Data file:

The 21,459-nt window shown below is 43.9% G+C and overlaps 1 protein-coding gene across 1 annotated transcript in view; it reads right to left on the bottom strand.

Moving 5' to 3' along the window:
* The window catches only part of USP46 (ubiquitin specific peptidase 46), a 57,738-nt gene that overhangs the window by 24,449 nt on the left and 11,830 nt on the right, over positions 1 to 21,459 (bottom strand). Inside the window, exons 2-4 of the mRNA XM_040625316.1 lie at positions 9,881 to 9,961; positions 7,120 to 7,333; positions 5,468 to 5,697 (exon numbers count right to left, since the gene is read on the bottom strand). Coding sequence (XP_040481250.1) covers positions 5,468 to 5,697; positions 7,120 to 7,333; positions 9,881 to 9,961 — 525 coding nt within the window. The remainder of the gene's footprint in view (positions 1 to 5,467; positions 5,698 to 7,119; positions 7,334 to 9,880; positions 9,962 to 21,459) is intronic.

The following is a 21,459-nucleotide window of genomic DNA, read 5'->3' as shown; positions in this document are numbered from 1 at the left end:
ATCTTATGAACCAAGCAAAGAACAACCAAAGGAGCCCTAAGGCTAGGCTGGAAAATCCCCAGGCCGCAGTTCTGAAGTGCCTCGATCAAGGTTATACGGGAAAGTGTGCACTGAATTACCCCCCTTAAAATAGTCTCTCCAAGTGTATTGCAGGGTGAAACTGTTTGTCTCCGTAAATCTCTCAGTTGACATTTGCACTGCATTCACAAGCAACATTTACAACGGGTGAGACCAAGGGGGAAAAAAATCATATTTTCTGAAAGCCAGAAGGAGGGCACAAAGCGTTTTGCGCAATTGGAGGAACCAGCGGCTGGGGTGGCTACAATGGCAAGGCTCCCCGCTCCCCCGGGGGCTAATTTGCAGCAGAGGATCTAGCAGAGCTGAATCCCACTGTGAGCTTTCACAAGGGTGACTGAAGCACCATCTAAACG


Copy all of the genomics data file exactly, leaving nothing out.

The 21,459-nt window shown below is 43.9% G+C and overlaps 1 protein-coding gene across 1 annotated transcript in view; it reads right to left on the bottom strand.

Moving 5' to 3' along the window:
* The window catches only part of USP46 (ubiquitin specific peptidase 46), a 57,738-nt gene that overhangs the window by 24,449 nt on the left and 11,830 nt on the right, over positions 1 to 21,459 (bottom strand). Inside the window, exons 2-4 of the mRNA XM_040625316.1 lie at positions 9,881 to 9,961; positions 7,120 to 7,333; positions 5,468 to 5,697 (exon numbers count right to left, since the gene is read on the bottom strand). Coding sequence (XP_040481250.1) covers positions 5,468 to 5,697; positions 7,120 to 7,333; positions 9,881 to 9,961 — 525 coding nt within the window. The remainder of the gene's footprint in view (positions 1 to 5,467; positions 5,698 to 7,119; positions 7,334 to 9,880; positions 9,962 to 21,459) is intronic.

The following is a 21,459-nucleotide window of genomic DNA, read 5'->3' as shown; positions in this document are numbered from 1 at the left end:
ATCTTATGAACCAAGCAAAGAACAACCAAAGGAGCCCTAAGGCTAGGCTGGAAAATCCCCAGGCCGCAGTTCTGAAGTGCCTCGATCAAGGTTATACGGGAAAGTGTGCACTGAATTACCCCCCTTAAAATAGTCTCTCCAAGTGTATTGCAGGGTGAAACTGTTTGTCTCCGTAAATCTCTCAGTTGACATTTGCACTGCATTCACAAGCAACATTTACAACGGGTGAGACCAAGGGGGAAAAAAATCATATTTTCTGAAAGCCAGAAGGAGGGCACAAAGCGTTTTGCGCAATTGGAGGAACCAGCGGCTGGGGTGGCTACAATGGCAAGGCTCCCCGCTCCCCCGGGGGCTAATTTGCAGCAGAGGATCTAGCAGAGCTGAATCCCACTGTGAGCTTTCACAAGGGTGACTGAAGCACCATCTAAACG